|Andy Lau returns to contemporary romance after a string of period epics in director Andrew Lau's Look for a Star, a polished romance about whether or not class differences matter in love. Shot entirely in Macau, the film is full of pretty sights, pretty people, and it even has two established writers onboard - James Yuen Sai-Sang penned some of UFO's greatest hits and has since become an established writer/director himself, while novelist/scriptwriter Ming Tang was the original author behind the classic Andy Lau romcom Needing You. With the prime Lunar New Year release slot to prove its commercial potential, can this team do any wrong?
The answer is yes and no. While the actors themselves turn in fine performances, and the script mostly finds the right balance between charm and drama, Andrew Lau is not a director known for subtle storytelling. Here, he injects his usual brand of filmmaking, confusing overactive editing for style and hammering emphasis into every single important moment as if it's the only way the audience can understand its significance. Nevertheless, Lau can also be very good at making polished, commercial films with great entertainment value, and he also brings that ability to Look for a Star. However, in addition to being polished and commercial, at times Look for a Star is also contrived and embarrassing.
Part of the blame goes to writers Yuen and Tang, who are so into their fantasy romance world and its presumably potent themes. Just in case one story about romance in different classes wasn't enough for the audience to get the point, Look for a Star features three parallel plots about the same thing. Taking central focus is the romance between billionaire tycoon Sam (Andy Lau) and nightclub dancer Milan (Shu Qi). The two meet at a casino table when Milan, probably the nicest nightclub dancer in the world, is standing in for a friend as a card dealer at Sam's casino. For some reason, Milan mistakes Sam for another deadbeat gambler, and the two begin a friendship that quickly turns into romance, even though Milan doesn't know that Sam is the billionaire tycoon she blames for taking away her childhood playground.
Despite that little detail, Sam isn't really such a bad guy. That's not only because he's played by Andy Lau, but also because he's probably the nicest CEO in the world. He doesn't just choose to sit in the front seat of his car – he even hooks up his driver Tim (Lam Ka-Wah) with Shannon (Zhang Xinyi), an attractive real estate agent also looking for love. However, Tim has his reservations because Shannon is also a single mother of a cute little girl. Sam is even nice to construction workers like Lin Jiu (Assembly star Zhang Hanyu), who falls for Sam's right-hand woman Jo (Denise Ho, listed by her pop star name HOCC in the credits). However, their own insecurities about their respective social statuses put a strain on their potential relationship as well.
Even though the Sam-Milan romance takes center stage, the relationship between Lin Jiu and Jo is actually the most involving. The romance strips away much of the Cinderella fantasy of the former and actually creates a romance by developing characters worth caring about. While Zhang Hanyu's Lin Jiu is straightforward as a stereotypical nice guy construction worker, Denise Ho gives a charming and surprisingly self-deprecating performance as a self-conscious woman trapped between her pride in her social status and developing feelings for a regular Joe. Their back-and-forth interactions actually make up some of the more enjoyable moments during the first half of the film, and that plot is also where the film's themes are effectively conveyed without being overly didactic.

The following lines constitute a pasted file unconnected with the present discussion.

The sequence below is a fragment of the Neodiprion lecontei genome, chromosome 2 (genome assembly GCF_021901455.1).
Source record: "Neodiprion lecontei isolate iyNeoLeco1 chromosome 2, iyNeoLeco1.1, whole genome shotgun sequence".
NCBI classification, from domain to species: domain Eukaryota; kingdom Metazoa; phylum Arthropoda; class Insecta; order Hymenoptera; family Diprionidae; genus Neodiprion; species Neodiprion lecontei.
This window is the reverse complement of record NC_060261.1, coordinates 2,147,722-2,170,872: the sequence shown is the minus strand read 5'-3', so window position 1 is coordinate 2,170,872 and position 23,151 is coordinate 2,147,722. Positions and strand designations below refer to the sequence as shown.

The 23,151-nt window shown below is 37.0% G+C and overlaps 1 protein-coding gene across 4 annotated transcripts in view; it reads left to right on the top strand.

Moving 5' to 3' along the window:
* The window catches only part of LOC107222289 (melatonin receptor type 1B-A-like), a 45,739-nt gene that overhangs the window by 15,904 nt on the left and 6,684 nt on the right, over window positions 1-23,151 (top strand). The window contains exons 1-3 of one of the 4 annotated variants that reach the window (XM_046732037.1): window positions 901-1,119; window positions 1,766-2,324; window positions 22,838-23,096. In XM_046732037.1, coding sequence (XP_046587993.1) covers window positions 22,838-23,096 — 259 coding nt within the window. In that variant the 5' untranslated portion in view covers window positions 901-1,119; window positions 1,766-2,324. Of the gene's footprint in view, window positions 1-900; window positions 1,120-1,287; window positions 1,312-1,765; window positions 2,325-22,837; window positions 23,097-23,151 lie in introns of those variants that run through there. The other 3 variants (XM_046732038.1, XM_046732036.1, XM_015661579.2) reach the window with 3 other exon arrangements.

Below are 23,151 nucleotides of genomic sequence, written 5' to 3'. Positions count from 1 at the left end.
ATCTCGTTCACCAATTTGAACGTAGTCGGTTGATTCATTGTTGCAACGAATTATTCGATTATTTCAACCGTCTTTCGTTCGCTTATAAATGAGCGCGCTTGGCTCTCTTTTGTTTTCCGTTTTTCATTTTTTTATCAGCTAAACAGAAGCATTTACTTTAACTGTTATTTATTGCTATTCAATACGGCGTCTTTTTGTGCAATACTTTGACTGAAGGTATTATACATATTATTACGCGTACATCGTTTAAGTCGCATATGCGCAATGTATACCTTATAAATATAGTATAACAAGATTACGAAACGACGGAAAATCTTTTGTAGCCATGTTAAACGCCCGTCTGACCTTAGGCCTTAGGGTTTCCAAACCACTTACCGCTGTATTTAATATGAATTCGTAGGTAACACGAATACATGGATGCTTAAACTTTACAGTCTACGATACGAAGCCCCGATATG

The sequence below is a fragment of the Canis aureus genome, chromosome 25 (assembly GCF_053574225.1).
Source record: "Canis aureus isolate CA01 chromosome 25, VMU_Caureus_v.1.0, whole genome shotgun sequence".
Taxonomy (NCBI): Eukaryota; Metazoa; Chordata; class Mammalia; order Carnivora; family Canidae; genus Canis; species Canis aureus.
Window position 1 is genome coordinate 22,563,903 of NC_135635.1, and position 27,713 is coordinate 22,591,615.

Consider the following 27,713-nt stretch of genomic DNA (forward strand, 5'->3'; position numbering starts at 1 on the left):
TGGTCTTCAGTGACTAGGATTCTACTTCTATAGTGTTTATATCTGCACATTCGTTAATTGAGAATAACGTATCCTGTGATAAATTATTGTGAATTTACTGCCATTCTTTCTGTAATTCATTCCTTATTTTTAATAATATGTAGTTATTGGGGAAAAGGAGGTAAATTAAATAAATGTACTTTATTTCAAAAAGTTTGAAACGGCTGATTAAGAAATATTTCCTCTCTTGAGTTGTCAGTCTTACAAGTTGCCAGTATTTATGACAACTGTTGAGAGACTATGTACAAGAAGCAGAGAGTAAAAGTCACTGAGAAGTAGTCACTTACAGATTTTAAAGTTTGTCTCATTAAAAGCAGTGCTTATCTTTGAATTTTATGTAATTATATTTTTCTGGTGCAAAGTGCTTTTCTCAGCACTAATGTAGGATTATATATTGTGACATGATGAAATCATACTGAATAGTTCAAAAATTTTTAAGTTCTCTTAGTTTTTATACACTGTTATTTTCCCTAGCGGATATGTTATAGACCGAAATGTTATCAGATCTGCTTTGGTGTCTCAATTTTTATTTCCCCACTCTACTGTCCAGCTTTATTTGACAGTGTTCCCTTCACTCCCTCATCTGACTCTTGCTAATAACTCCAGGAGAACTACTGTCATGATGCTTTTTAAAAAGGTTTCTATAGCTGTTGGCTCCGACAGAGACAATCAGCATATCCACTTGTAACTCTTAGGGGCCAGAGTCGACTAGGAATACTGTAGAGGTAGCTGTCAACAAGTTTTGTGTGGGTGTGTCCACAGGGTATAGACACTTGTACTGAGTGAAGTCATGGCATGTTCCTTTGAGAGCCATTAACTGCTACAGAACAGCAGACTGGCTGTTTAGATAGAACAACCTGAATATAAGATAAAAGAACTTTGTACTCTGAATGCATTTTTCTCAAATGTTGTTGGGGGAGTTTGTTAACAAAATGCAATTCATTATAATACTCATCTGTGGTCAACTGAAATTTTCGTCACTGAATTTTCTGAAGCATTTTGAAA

But it all goes back to stars Andy Lau and Shu Qi. Even though the two certainly have more chemistry than their last pairing in Wesley's Mystery File and make a believable couple, the plot holes make some of their early conflicts too contrived to care about. For one, if Sam is so famous that his love life, which includes three divorces, can end up on the covers of tabloid magazines, how can Milan have no idea who he is? Fortunately, the mistaken identity contrivance is ultimately shoved aside, bringing the central class difference romance theme front and center. However, unlike the effective delivery of the themes in the Lin Jiu/Jo storyline, the conflicts occur at the expense of the subplots' development, effectively bringing the film to a halt.
Look For a Star culminates in a silly finale that's as cheesy as it is awkwardly embarrassing. In a convenient device that quickly resolves the three plot lines, all the characters resolve their differences on a live television show hosted by a jerk of a host (Cheung Tat-Ming, not overacting here). Not only does the scene have some of the most obvious technical goofs in recent cinema history (what are those film cameras doing at a live TV shoot?), it also painfully wraps up every plotline in monologues of self-realization that only serve to emphasize the central theme of the need to seize happiness on one's own (At least it's better than its lame English translation of “follow your heart”). The conclusions are too easy to reach, and smack of lazy writing.
However, this is also an easy fault to overlook because Look for a Star never takes itself too seriously. Like all holiday films, it has a ton of star cameos; appearances by Maria Cordero, David Chiang, George Lam, and even Rebecca Pan help make for a good game of "spot the star". The film has a generally light tone that makes for an enjoyable sit, and even the extremely cheesy parts are good for a laugh, regardless of their intentions. Despite all of its weaknesses in plot, direction, and character development, Look for a Star undoubtedly entertains in the way that only polished, commercial romances can. It's all a little artificial, but the enjoyment one can get from it may end up being genuine. (Kevin Ma, 2009)